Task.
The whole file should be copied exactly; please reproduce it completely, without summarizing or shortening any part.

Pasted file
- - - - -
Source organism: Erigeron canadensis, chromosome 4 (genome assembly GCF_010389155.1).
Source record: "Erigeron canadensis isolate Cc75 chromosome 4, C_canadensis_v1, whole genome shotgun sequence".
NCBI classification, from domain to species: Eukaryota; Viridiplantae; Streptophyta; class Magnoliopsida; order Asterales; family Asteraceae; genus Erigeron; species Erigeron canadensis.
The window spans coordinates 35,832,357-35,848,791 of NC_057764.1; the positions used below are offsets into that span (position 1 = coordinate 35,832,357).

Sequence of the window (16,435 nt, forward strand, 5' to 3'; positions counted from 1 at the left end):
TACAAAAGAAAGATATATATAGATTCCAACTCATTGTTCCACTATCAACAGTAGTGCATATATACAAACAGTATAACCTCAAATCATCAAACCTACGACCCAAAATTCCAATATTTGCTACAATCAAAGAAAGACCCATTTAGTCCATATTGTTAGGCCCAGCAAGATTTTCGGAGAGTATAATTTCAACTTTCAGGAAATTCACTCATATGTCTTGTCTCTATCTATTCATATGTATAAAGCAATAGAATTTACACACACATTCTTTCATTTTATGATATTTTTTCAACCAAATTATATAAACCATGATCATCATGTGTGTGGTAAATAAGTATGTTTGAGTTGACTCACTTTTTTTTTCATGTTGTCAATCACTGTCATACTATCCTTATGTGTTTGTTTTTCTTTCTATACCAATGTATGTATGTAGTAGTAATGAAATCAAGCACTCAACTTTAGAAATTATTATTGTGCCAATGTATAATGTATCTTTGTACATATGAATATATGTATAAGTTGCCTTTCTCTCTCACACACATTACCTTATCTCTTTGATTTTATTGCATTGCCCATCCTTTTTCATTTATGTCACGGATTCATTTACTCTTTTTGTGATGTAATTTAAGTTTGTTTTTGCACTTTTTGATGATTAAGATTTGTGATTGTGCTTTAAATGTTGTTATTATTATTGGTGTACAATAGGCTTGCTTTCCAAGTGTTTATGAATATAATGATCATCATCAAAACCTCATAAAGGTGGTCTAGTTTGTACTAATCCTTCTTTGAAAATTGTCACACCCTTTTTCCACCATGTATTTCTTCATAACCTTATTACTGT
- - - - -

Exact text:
Source organism: Erigeron canadensis, chromosome 4 (genome assembly GCF_010389155.1).
Source record: "Erigeron canadensis isolate Cc75 chromosome 4, C_canadensis_v1, whole genome shotgun sequence".
NCBI classification, from domain to species: Eukaryota; Viridiplantae; Streptophyta; class Magnoliopsida; order Asterales; family Asteraceae; genus Erigeron; species Erigeron canadensis.
The window spans coordinates 35,832,357-35,848,791 of NC_057764.1; the positions used below are offsets into that span (position 1 = coordinate 35,832,357).

Sequence of the window (16,435 nt, forward strand, 5' to 3'; positions counted from 1 at the left end):
TACAAAAGAAAGATATATATAGATTCCAACTCATTGTTCCACTATCAACAGTAGTGCATATATACAAACAGTATAACCTCAAATCATCAAACCTACGACCCAAAATTCCAATATTTGCTACAATCAAAGAAAGACCCATTTAGTCCATATTGTTAGGCCCAGCAAGATTTTCGGAGAGTATAATTTCAACTTTCAGGAAATTCACTCATATGTCTTGTCTCTATCTATTCATATGTATAAAGCAATAGAATTTACACACACATTCTTTCATTTTATGATATTTTTTCAACCAAATTATATAAACCATGATCATCATGTGTGTGGTAAATAAGTATGTTTGAGTTGACTCACTTTTTTTTTCATGTTGTCAATCACTGTCATACTATCCTTATGTGTTTGTTTTTCTTTCTATACCAATGTATGTATGTAGTAGTAATGAAATCAAGCACTCAACTTTAGAAATTATTATTGTGCCAATGTATAATGTATCTTTGTACATATGAATATATGTATAAGTTGCCTTTCTCTCTCACACACATTACCTTATCTCTTTGATTTTATTGCATTGCCCATCCTTTTTCATTTATGTCACGGATTCATTTACTCTTTTTGTGATGTAATTTAAGTTTGTTTTTGCACTTTTTGATGATTAAGATTTGTGATTGTGCTTTAAATGTTGTTATTATTATTGGTGTACAATAGGCTTGCTTTCCAAGTGTTTATGAATATAATGATCATCATCAAAACCTCATAAAGGTGGTCTAGTTTGTACTAATCCTTCTTTGAAAATTGTCACACCCTTTTTCCACCATGTATTTCTTCATAACCTTATTACTGT